Each December, the Department of Finance publishes certain amounts and rates that apply for the purposes of computing automobile benefits for employees and the amounts that may be deducted for the use of a car in business or employment activities. The Department recently released the rates for 2017.
If your employer pays you an amount for the personal use of a car, you are normally assessed a taxable benefit based on the number of personal kilometres driven in the year. For 2017, the benefit is reduced from the 2016 rate by 1 cent to 25 cents per kilometre. For employees who are employed principally in selling or leasing automobiles, the rate is reduced from 23 cents per kilometre amount for 2016 to 22 cents for 2017.
Employers can normally deduct car allowances paid to employees for work-related travel. However, there is a monetary limit to the deduction.
The limit for 2017 is the same as for 2016: 54 cents per kilometre for the first 5,000 kilometres driven in the year, and 48 cents per kilometre for each additional kilometre. In the Northwest Territories, Nunavut and Yukon, the tax-exempt allowance is 4 cents higher, and remains 58 cents per kilometre for the first 5,000 kilometres driven, and 52 cents per kilometre for each additional kilometre.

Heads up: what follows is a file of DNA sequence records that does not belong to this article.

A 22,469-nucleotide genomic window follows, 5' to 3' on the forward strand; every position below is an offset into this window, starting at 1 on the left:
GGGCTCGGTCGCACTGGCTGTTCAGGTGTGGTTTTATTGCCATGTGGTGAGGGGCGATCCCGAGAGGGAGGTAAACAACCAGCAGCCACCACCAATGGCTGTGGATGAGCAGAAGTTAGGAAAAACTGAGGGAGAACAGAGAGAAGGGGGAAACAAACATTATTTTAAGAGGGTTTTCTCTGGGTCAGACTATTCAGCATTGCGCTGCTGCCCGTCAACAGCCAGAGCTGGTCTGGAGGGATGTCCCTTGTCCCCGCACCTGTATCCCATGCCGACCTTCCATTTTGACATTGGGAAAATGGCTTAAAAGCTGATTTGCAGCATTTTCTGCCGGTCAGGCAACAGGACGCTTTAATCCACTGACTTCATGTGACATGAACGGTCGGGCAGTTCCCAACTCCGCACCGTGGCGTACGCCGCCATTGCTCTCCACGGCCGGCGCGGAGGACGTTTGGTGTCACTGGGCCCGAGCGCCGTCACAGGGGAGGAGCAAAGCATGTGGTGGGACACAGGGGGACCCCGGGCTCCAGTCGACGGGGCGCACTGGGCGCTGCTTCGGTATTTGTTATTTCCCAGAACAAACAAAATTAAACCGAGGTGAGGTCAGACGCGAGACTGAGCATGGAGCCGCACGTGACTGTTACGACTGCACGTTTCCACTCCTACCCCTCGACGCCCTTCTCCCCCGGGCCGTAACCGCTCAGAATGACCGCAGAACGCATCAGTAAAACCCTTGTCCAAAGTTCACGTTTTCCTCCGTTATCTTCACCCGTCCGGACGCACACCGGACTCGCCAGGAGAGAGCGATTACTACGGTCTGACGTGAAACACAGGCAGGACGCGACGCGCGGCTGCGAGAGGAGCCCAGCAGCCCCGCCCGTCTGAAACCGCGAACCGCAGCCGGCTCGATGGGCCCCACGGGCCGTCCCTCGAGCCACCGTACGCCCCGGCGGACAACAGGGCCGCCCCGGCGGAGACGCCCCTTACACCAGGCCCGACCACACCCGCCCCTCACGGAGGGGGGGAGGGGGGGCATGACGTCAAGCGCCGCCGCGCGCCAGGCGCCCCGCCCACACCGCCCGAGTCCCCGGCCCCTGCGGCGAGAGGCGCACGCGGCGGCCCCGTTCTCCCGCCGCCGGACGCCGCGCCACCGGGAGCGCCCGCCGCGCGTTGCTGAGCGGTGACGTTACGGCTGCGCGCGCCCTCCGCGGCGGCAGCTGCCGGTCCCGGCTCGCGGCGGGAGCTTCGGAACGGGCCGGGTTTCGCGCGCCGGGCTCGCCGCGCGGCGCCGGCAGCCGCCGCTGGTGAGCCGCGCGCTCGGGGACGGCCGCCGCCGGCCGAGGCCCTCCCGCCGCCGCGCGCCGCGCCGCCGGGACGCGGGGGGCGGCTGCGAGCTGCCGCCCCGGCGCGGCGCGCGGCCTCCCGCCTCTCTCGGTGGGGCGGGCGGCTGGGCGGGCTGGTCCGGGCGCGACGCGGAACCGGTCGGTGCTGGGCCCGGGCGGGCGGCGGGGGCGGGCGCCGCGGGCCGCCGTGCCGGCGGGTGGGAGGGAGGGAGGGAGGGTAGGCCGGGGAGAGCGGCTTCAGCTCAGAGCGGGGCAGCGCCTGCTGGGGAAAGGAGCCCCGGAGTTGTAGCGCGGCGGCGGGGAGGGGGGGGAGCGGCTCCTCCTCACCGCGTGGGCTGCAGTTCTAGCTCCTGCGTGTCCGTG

Monetary limits for deductible car expenses remain the same for 2017, and the same limits have been in place since 2001. Tax depreciation or capital cost allowance (CCA) is limited to the first $30,000 cost of the car (plus GST/HST and any provincial sales tax) for purchases in 2017. The deduction of lease payments is limited to $800 per 30-day period and is reduced further if the cost of the car exceeds the CCA ceiling. The deduction of interest on car loans remains limited to $300 per 30-day period. In all cases, the deduction must be pro-rated, based on your work or business use relative to total use of the car.